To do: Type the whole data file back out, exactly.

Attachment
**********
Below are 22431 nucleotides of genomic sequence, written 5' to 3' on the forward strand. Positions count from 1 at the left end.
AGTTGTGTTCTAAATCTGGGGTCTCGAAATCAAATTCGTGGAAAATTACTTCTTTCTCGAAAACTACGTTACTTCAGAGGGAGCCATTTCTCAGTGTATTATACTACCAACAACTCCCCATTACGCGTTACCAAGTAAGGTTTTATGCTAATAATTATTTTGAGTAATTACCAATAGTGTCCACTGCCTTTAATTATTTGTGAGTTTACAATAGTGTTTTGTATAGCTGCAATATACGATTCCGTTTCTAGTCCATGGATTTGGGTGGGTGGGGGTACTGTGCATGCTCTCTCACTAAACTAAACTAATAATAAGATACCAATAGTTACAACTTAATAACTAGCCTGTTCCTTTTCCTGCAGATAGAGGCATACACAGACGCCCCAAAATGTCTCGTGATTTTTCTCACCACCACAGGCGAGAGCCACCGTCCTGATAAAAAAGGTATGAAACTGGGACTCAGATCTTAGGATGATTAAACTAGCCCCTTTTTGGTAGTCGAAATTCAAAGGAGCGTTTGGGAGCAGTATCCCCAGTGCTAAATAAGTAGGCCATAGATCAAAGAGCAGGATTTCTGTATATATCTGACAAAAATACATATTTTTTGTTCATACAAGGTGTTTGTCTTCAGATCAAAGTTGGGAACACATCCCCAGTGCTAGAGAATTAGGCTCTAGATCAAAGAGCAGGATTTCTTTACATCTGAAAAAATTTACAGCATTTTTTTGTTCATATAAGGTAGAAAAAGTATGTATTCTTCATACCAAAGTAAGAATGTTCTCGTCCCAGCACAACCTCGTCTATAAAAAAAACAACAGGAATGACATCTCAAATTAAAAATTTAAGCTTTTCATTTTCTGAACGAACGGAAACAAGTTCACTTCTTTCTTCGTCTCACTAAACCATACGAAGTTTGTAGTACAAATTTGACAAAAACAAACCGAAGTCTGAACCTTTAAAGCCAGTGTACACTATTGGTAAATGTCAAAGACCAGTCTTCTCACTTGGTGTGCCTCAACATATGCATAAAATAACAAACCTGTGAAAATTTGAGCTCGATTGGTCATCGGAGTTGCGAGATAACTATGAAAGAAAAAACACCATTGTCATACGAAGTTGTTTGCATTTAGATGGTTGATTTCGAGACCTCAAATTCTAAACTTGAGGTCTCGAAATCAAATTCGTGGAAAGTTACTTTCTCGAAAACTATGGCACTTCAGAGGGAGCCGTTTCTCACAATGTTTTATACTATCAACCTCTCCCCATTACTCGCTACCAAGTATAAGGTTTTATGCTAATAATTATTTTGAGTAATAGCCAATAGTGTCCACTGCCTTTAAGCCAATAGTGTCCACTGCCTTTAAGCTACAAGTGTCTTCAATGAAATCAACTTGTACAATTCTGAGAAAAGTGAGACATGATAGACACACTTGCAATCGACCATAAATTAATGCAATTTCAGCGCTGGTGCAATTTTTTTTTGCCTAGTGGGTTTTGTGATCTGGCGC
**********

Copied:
Below are 22431 nucleotides of genomic sequence, written 5' to 3' on the forward strand. Positions count from 1 at the left end.
AGTTGTGTTCTAAATCTGGGGTCTCGAAATCAAATTCGTGGAAAATTACTTCTTTCTCGAAAACTACGTTACTTCAGAGGGAGCCATTTCTCAGTGTATTATACTACCAACAACTCCCCATTACGCGTTACCAAGTAAGGTTTTATGCTAATAATTATTTTGAGTAATTACCAATAGTGTCCACTGCCTTTAATTATTTGTGAGTTTACAATAGTGTTTTGTATAGCTGCAATATACGATTCCGTTTCTAGTCCATGGATTTGGGTGGGTGGGGGTACTGTGCATGCTCTCTCACTAAACTAAACTAATAATAAGATACCAATAGTTACAACTTAATAACTAGCCTGTTCCTTTTCCTGCAGATAGAGGCATACACAGACGCCCCAAAATGTCTCGTGATTTTTCTCACCACCACAGGCGAGAGCCACCGTCCTGATAAAAAAGGTATGAAACTGGGACTCAGATCTTAGGATGATTAAACTAGCCCCTTTTTGGTAGTCGAAATTCAAAGGAGCGTTTGGGAGCAGTATCCCCAGTGCTAAATAAGTAGGCCATAGATCAAAGAGCAGGATTTCTGTATATATCTGACAAAAATACATATTTTTTGTTCATACAAGGTGTTTGTCTTCAGATCAAAGTTGGGAACACATCCCCAGTGCTAGAGAATTAGGCTCTAGATCAAAGAGCAGGATTTCTTTACATCTGAAAAAATTTACAGCATTTTTTTGTTCATATAAGGTAGAAAAAGTATGTATTCTTCATACCAAAGTAAGAATGTTCTCGTCCCAGCACAACCTCGTCTATAAAAAAAACAACAGGAATGACATCTCAAATTAAAAATTTAAGCTTTTCATTTTCTGAACGAACGGAAACAAGTTCACTTCTTTCTTCGTCTCACTAAACCATACGAAGTTTGTAGTACAAATTTGACAAAAACAAACCGAAGTCTGAACCTTTAAAGCCAGTGTACACTATTGGTAAATGTCAAAGACCAGTCTTCTCACTTGGTGTGCCTCAACATATGCATAAAATAACAAACCTGTGAAAATTTGAGCTCGATTGGTCATCGGAGTTGCGAGATAACTATGAAAGAAAAAACACCATTGTCATACGAAGTTGTTTGCATTTAGATGGTTGATTTCGAGACCTCAAATTCTAAACTTGAGGTCTCGAAATCAAATTCGTGGAAAGTTACTTTCTCGAAAACTATGGCACTTCAGAGGGAGCCGTTTCTCACAATGTTTTATACTATCAACCTCTCCCCATTACTCGCTACCAAGTATAAGGTTTTATGCTAATAATTATTTTGAGTAATAGCCAATAGTGTCCACTGCCTTTAAGCCAATAGTGTCCACTGCCTTTAAGCTACAAGTGTCTTCAATGAAATCAACTTGTACAATTCTGAGAAAAGTGAGACATGATAGACACACTTGCAATCGACCATAAATTAATGCAATTTCAGCGCTGGTGCAATTTTTTTTTGCCTAGTGGGTTTTGTGATCTGGCGC